While giving the rest of Europe lessons on austerity, Germany has quietly been accumulating debt, a situation that will worsen with the planned social reforms and tax cuts.
BERLIN - German Chancellor Angela Merkel appears intractable on the subject of austerity measures in Europe. And yet when it comes to budgetary rigor, Germany is actually not setting a good example, according to a report from the Berlin-based Stiftung Marktwirtschaft (Market Economy Foundation).
Instead of using the country's strong current economic situation to consolidate its position, "the federal government is planning a number of expensive gifts," says economist Bernd Raffelhüschen, noting in particular planned reforms of child care and health care, as well as pension and tax reforms.
The German debt has reached a record 83.2% of gross domestic product (GDP). To that must be added hidden implicit social security and pension debt. At 147% of GDP, this hidden debt significantly exceeds the official debt. If the government had to produce a profit and loss statement the way businesses do, it would have to create reserves amounting to the entire debt, which represents 230% of GDP.
However, as the government is not making the necessary provisions, that leaves them with a "sustainability gap" of 5.7 trillion euros, according to Raffelhüschen. "Before we rescue other countries we should rescue ourselves from ourselves," said the Chairman of the Stiftung Marktwirtschaft, Michael Eilfort.
Despite record revenues from taxes and social security payments following higher growth rates and the on-going jobs boom, the German government has not been able to put together a balanced budget. Because of the good state of the economy, however, the figures in Raffelhüschen's report show a decrease in total national debt for the third consecutive year. But the next recession will reverse the up trend – and the more paid out for benefits the stronger that reversal is.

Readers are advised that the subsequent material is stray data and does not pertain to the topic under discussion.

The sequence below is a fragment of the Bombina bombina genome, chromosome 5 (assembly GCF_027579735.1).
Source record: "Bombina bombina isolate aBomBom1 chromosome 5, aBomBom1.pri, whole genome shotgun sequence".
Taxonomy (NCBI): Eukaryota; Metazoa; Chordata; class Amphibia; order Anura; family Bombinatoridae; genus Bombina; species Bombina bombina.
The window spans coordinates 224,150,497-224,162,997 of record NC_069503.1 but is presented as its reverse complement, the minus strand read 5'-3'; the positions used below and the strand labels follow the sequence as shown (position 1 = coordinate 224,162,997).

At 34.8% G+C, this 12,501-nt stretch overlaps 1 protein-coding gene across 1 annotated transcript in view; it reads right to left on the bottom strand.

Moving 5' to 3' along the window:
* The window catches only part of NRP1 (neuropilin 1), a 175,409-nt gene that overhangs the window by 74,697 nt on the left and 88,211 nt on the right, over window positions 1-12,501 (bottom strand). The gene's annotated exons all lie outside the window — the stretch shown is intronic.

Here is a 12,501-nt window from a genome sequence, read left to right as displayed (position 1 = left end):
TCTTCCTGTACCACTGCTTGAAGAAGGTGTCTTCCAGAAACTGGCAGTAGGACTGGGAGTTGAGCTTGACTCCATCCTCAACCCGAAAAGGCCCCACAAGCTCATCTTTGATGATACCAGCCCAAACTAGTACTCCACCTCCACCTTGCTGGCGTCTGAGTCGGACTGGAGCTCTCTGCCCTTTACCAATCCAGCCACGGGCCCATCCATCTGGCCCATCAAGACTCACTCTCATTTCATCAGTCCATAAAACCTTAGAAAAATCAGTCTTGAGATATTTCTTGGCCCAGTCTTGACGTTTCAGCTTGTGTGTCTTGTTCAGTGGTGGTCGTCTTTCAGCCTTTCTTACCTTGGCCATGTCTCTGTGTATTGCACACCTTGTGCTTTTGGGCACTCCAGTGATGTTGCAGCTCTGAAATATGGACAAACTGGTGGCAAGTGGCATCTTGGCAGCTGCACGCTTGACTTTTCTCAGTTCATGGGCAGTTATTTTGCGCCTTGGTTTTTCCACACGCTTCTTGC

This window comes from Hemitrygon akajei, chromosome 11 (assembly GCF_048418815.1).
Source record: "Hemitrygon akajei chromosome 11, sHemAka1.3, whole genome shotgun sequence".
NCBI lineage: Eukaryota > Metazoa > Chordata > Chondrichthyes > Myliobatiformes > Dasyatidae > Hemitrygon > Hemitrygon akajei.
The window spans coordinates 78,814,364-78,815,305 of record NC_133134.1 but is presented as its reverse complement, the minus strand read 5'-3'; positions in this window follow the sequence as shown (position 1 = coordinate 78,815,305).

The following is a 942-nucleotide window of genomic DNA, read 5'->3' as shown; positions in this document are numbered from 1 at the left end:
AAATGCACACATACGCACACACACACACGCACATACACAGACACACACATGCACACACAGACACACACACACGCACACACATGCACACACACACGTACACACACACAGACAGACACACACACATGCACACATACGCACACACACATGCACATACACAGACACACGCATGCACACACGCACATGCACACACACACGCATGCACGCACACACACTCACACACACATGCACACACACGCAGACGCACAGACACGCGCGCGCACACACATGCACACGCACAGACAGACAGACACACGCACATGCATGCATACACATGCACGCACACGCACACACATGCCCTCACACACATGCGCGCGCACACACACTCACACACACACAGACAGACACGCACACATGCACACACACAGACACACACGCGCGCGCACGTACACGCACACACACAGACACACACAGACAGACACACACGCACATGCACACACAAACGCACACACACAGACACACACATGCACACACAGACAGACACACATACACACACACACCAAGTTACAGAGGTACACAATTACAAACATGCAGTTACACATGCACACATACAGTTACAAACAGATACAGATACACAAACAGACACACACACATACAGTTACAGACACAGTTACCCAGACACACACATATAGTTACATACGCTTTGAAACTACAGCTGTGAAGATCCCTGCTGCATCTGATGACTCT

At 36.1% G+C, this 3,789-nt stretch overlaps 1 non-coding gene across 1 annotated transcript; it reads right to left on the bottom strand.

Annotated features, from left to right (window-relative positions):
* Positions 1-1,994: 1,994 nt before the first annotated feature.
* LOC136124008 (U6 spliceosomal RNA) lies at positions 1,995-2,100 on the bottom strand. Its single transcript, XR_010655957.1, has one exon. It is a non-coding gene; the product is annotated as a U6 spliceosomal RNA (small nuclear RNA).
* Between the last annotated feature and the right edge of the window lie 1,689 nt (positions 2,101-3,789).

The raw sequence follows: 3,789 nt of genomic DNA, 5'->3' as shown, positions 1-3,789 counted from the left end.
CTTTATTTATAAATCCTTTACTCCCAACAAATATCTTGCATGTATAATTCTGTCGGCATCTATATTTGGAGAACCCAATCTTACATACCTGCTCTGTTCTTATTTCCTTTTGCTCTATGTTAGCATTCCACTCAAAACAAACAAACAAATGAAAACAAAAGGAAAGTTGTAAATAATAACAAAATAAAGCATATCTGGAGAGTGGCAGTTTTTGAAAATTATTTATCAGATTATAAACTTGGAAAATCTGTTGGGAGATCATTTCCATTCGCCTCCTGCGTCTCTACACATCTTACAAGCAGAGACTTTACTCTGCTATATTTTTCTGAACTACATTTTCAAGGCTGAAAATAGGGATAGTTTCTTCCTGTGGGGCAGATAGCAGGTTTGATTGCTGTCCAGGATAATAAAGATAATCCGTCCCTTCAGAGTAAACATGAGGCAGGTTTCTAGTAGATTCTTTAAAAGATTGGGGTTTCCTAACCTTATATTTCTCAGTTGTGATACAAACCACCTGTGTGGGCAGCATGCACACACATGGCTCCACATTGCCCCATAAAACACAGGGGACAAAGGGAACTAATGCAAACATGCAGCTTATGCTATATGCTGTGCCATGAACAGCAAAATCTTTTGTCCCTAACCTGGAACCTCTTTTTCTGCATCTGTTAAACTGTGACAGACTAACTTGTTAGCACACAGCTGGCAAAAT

The economist claims that the planned reforms to cut taxes --which have been blocked by the Bundesrat (the federal legislative body that represents Germany's 16 states)-- would have increased the total debt from 230% of GDP to 243%.
Raffelhüschen also says that healthcare reforms are not being financed. While contribution rates will be raised in 2013, the increased revenues will not be enough to cover a broader range of healthcare, for example for dementia patients.
The planned pension reform will be expensive long-term, particularly if the introduction of a "top-up" for low earners goes through. "It would represent a break with one of the basic principles of our social state, that is that all poor people should be treated equally," says Raffelhüschen. With a "top-up" of 850 euros a month, a poor senior would be getting better treatment from the government than a poor youth whose resources would be subject to review before benefits could be granted.
Also financed by debt would be the daycare money to be paid from January 2013 to parents whose toddlers do not go to a daycare center. "If you want this measure, it should under no circumstances be financed with borrowed money," Raffelhüschen says, because doing it that way means the children will end up paying for it.
Free Democratic Party (FDP) economist Hermann Otto Solms shared skepticism about the planned reforms. "If we expect other European countries to implement severe austerity measures, we have to set a good example in Germany," he said in reference to the daycare and "top-up" benefits. Consolidation should be our top priority right now, he added.
Read the article in German in Die Welt.
Photo - Ken Teegardin